May issue 2017
Stars Night Out
The selfie-brigade were out in full force — at the Lahore International Airport, the Avari Towers and the Expo Centre.
They had got wind of the news that Hum TV was taking its act — the 5th Hum TV Awards — to Lahore. And so they got into the act, accosting any and every star of the big and small screen from the moment they touched down in Lahore. From Maya Ali to Sajjal Aly to Mawra Hocane to Behroze Sabzwari to Feroz Khan to Humayun Saeed — it was a moviestar manna for TV buffs.
Sajjad Ali, Ali Sethi, Asim Azhar and the current heartthrob, Momina Mustehsan, joined hands to belt out a delightful medley of songs, with Sajjad Ali’s zestful “Sohni Lagdi” drawing the biggest applause.
The dance items didn’t disappoint either. Shehroz Sabzwari teamed up with his heroine from Syed Noor’s production Chain Aye Na, the New-York based Sehrish Khan, who proved to be light years ahead of her grandmother, yesteryears’ superstar Sabiha Khanum, in her dancing skills. Mehwish Hayat’s sexy moves to a mash-up of Indian hits, including the “break-up” song from Aye Dil Hai Mushkil, were an instant hit. Ahsan Khan teamed up with another Khan, the current TV sensation Kubra Khan, for yet another dance number. A fine actress, Kubra needs to hone her dancing skills.
It was Reema Khan who provided the perfect finale to a selection of spiritual songs with her graceful moves.
Along with Hum TV President Sultana Siddiqi, Reema also presented the Lifetime Achievement Award to Farida Khanum. In a wheelchair now, Khanum regaled the audience by humming a few lines to remind her listeners of why she is still worshipped across the subcontinent.
While Reema, with her New York-based cardiologist husband in tow, glowed in the limelight, her contemporary, Meera, sat silently in one of the back rows. Sadly, she was not even asked to be one of the presenters of the awards, which comprised current hotties Maya Ali, Feroz Khan, Hamza Abbasi, Shehzad Sheikh, Osman Khalid Butt, and golden oldies Bushra Ansari, Noman Ejaz and Sania Saeed.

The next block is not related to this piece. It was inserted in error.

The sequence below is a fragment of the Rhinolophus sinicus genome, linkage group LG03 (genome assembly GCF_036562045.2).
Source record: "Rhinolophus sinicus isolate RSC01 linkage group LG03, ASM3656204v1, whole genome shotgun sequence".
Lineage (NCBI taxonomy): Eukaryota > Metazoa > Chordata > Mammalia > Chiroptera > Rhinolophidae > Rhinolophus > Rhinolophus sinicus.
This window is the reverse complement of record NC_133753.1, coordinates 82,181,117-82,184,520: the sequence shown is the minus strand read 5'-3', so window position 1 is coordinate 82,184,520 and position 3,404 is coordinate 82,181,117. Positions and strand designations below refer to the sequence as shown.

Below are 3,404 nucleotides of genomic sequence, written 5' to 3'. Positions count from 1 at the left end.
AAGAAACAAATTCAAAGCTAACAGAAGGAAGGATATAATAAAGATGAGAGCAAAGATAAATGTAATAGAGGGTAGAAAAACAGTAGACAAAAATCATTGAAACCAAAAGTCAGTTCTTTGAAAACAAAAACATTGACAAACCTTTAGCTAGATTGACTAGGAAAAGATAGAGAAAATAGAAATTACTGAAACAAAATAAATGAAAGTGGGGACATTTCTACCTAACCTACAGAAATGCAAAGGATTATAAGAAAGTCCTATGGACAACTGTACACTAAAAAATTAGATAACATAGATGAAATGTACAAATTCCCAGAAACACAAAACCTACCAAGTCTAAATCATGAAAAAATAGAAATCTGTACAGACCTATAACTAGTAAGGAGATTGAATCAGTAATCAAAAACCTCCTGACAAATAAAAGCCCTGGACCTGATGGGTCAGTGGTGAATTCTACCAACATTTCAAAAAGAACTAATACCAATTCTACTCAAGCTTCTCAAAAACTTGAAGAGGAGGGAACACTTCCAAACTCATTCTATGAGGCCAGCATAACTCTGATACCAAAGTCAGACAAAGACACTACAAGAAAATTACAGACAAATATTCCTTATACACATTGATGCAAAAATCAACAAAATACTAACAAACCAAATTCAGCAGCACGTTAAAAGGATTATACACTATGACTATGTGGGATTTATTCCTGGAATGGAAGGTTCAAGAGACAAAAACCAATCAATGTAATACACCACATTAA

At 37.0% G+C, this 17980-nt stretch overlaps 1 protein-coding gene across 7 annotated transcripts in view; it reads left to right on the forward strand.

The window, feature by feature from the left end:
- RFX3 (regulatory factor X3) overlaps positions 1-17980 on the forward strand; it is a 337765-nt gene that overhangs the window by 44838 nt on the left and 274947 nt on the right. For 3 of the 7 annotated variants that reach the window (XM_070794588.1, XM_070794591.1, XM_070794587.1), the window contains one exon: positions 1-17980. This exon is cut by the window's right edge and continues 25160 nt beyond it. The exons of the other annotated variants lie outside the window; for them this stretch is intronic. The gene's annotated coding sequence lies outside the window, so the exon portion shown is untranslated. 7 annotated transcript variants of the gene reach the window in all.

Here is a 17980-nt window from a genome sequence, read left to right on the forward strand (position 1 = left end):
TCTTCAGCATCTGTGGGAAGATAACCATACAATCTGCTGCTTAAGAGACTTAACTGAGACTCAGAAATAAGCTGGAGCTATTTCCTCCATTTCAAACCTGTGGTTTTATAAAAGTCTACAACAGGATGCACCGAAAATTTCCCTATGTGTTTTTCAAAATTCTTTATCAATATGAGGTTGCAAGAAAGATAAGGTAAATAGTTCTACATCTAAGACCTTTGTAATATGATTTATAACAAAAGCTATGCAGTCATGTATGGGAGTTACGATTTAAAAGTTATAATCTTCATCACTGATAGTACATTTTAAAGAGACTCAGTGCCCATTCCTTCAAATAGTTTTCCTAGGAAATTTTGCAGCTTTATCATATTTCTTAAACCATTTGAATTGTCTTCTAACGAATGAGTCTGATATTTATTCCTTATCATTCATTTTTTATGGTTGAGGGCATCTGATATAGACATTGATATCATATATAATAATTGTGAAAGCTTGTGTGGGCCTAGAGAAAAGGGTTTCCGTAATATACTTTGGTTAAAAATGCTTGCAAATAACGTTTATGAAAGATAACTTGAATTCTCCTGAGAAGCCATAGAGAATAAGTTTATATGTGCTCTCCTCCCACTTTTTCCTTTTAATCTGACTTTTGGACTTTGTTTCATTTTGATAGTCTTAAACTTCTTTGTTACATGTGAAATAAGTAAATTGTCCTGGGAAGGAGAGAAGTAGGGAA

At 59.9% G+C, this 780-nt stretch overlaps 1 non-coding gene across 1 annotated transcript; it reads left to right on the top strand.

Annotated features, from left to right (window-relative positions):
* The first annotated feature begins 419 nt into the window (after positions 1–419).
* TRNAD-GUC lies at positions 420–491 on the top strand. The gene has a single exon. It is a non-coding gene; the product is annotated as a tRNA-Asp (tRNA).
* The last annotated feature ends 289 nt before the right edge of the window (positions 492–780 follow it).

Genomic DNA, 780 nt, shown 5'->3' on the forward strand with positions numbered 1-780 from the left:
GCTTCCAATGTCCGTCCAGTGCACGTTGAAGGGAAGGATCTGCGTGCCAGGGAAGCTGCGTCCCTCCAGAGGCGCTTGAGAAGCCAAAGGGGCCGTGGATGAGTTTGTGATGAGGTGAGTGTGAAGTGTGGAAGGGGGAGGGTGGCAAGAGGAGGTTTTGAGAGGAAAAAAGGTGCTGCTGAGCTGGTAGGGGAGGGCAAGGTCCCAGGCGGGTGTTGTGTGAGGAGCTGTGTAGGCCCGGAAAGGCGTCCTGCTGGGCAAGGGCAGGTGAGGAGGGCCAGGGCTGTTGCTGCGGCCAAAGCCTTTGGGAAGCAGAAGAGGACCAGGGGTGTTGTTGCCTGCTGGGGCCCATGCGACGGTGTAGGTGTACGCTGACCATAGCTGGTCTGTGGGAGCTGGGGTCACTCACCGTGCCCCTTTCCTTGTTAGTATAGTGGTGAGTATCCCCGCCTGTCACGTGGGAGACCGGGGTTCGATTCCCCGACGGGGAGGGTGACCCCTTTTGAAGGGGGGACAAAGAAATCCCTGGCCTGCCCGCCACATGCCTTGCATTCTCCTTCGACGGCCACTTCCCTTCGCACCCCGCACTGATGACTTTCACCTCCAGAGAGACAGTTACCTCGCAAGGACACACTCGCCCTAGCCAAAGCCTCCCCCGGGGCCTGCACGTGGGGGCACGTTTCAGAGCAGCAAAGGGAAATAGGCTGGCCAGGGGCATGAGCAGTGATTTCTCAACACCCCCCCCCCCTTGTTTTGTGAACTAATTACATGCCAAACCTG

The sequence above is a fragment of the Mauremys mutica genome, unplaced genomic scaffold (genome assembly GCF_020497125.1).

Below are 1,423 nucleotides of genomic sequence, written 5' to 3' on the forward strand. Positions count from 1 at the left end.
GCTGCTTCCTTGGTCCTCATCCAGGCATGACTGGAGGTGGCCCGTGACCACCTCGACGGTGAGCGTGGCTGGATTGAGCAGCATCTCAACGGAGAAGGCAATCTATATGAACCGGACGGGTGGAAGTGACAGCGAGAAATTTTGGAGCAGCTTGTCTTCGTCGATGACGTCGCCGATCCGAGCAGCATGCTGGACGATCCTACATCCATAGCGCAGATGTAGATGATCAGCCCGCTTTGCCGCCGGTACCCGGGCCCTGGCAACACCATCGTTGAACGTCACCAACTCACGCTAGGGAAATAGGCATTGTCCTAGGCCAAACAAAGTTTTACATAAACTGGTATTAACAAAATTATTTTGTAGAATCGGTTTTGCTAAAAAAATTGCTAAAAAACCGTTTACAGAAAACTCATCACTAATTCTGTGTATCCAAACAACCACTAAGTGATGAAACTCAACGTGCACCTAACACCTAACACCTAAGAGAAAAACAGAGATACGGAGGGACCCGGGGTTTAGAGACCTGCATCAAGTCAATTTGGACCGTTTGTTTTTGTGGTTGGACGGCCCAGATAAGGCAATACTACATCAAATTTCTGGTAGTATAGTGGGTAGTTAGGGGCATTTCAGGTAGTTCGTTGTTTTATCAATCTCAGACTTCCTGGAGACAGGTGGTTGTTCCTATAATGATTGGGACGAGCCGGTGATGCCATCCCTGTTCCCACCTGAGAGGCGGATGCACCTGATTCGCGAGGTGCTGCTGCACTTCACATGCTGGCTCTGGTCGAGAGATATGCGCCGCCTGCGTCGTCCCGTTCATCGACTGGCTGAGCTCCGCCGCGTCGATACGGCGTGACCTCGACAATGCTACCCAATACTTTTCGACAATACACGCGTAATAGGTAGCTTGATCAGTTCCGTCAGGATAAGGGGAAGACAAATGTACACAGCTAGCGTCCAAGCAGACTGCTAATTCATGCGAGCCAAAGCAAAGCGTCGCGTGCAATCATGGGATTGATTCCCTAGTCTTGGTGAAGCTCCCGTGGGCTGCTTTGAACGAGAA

Interestingly, Noman Ejaz instructed the audience to offer their prayers and fast this Ramzan, while Hamza Abbasi a la his ‘Kaptaan’ exhorted everyone to keep up their “fight against corruption — the root cause of all evil.”
If Federal Information Minister, Marriyum Aurangzeb, sitting in the front row, felt uncomfortable, she didn’t show it. She was invited to present the awards to the three best films of the year: Janan, Actor-in-Law and Mah-e-Mir, which incidentally bagged two awards — Best Film and Best Music — at the Dada Saheb Phalke Film Festival in India. “If only all the people who are present at the awards show tonight had come to see my film,” lamented one of the film’s producers, Badar Ikram, as he received the award.
The main battle for the awards was between two of Hum TV’s finest serials on two critical themes: Udaari on the subject of child sexual abuse and Sang-e-Mar Mar on the tribal mores that sanction badla (revenge) and swara (the exchange of women to avenge murder). Sang walked away with several awards, but it was Udaari, a joint venture of the Kashf Foundation and Momina Duraid Productions, that walked away with the awards for Best Serial and Best Direction.
But the shine of Udaari’s well-deserved win was tarnished by comedian Yasir Hussain’s outrageously insensitive remark on rape to Ahsan Khan, winner of the Best Actor Award (in both the popular and jury awards category) for his powerful portrayal of a rapist in Udaari (“Such a handsome rapist. I wouldn’t mind being a child.”) The boorish comment sent the social media into overdrive. And, in the process, hurt the ratings for what was otherwise an impressive show.
Unfortunately, that was not the only faux pas of the evening.
One of the anchors of the show asked Noman Ejaz, winner of the most impactful performance award, to deliver a “memorable” line from Sang-e-Mar Mar (“If a woman or a horse does not respond to your first call, it means you lack something.”)
That may have worked well in the context of the play, but was it appropriate to zoom in on a line that equates a “woman” with a “ghori” before a live audience?
Which brings one to the question of how far anchors and comedians should be allowed to ad lib at shows, so that such mishaps do not occur. Comedy is a fine art that is best left to those with sensitivity and a certain sensibility — not hacks.
Unfortunately, even the other comic act by Ahmed Ali Butt, playing a cop, was below par. It was left to the stars to make up for these shortcomings.
All that notwithstanding, true to their reputation, the zinda dillan Lahoris stayed put till 3:30 a.m. when the show ended and the famished stars headed to Avari to grab a bite.
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